FMCG Industry Faces Challenges as Consumption and Sales Decline, Jobs at Risk

The fast-moving consumer goods (FMCG) sector is facing a serious threat of collapse as consumer spending, local demand and sales have plummeted to historic lows, according to industry experts who urge immediate action to avert another economic downturn.

The high unemployment rate has eroded the purchasing power of many households, forcing them to cut back on their spending on essential and non-essential goods.

This reduction in consumption by both low and middle-income groups, experts warn, could result in lower output growth and higher job losses, which could push the economy into its third recession in less than 10 years.

Data from the Global Retail Development Index shows that Nigeria’s total sales dropped by 20 per cent from $135 billion in 2015 to $108 billion in 2021. The data for the last 18 months is not available, but the situation is believed to have worsened as inflation driven by fuel subsidy and foreign exchange (FX) reforms has reduced real incomes.

The National Bureau of Statistics (NBS) reported that household consumption growth fell to a yearly low of -4.07 per cent in 2022. The report revealed that this was the first contraction since 2019, when household consumption declined by 1.06 per cent.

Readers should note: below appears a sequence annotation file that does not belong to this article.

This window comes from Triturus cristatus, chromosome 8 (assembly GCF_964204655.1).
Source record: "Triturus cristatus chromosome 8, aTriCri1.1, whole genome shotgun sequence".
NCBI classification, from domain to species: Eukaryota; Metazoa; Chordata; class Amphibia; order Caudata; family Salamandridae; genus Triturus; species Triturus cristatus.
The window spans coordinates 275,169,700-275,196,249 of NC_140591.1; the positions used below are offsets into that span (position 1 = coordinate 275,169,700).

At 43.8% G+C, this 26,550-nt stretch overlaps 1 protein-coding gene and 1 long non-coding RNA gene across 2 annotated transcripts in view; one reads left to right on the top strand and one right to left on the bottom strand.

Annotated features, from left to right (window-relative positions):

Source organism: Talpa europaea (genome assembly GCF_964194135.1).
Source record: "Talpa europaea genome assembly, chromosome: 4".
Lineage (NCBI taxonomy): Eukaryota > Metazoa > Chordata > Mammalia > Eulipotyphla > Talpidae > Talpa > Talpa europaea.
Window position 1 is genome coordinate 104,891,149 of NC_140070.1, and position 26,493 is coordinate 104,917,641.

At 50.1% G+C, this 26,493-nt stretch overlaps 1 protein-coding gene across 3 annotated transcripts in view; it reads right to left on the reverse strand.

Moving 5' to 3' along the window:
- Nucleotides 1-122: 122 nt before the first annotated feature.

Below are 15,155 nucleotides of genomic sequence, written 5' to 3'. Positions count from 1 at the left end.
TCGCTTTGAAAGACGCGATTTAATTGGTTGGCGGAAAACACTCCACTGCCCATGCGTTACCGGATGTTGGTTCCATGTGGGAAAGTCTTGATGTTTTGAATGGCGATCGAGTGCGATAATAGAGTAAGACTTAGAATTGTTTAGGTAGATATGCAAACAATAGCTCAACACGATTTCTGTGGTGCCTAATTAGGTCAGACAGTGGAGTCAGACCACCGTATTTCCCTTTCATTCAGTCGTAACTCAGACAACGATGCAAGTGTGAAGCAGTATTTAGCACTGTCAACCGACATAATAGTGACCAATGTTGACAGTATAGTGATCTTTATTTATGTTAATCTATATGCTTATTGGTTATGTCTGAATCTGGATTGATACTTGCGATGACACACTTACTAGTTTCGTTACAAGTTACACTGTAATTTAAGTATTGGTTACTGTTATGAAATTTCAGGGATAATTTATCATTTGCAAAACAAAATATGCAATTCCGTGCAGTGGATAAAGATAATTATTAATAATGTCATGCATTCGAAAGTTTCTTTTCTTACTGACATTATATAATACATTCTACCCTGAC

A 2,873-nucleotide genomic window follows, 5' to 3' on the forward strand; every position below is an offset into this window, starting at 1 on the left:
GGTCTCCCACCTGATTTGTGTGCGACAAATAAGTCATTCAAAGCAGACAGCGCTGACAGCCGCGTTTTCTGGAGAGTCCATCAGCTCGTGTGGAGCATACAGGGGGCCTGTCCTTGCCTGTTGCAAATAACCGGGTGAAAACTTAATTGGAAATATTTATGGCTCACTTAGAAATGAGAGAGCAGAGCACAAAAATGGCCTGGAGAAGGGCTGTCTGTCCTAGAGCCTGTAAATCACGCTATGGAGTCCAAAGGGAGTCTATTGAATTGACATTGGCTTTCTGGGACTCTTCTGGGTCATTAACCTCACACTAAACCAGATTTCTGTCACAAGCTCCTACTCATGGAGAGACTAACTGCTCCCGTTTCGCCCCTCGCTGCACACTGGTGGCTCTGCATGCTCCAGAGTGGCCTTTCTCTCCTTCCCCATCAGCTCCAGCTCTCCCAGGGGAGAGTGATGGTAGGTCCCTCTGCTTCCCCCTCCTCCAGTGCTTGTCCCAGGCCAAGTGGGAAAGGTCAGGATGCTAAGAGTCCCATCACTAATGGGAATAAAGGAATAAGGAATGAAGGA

Moreover, a report by Picodi, an international e-commerce organisation, indicates that the average Nigerian household spends about 59 per cent of its income on food. This is the highest percentage in the world, according to the report published in August.

The report stated that food and non-alcoholic beverages account for 59 per cent of Nigerians’ expenditure on goods and services. Nigeria ranked last out of 105 countries in the report. Nigeria’s situation is worse than other countries with high spending on food such as Bangladesh (52.7 per cent), Kenya (56.1 per cent), Myanmar (56.6 per cent), and Laos (50.6 per cent).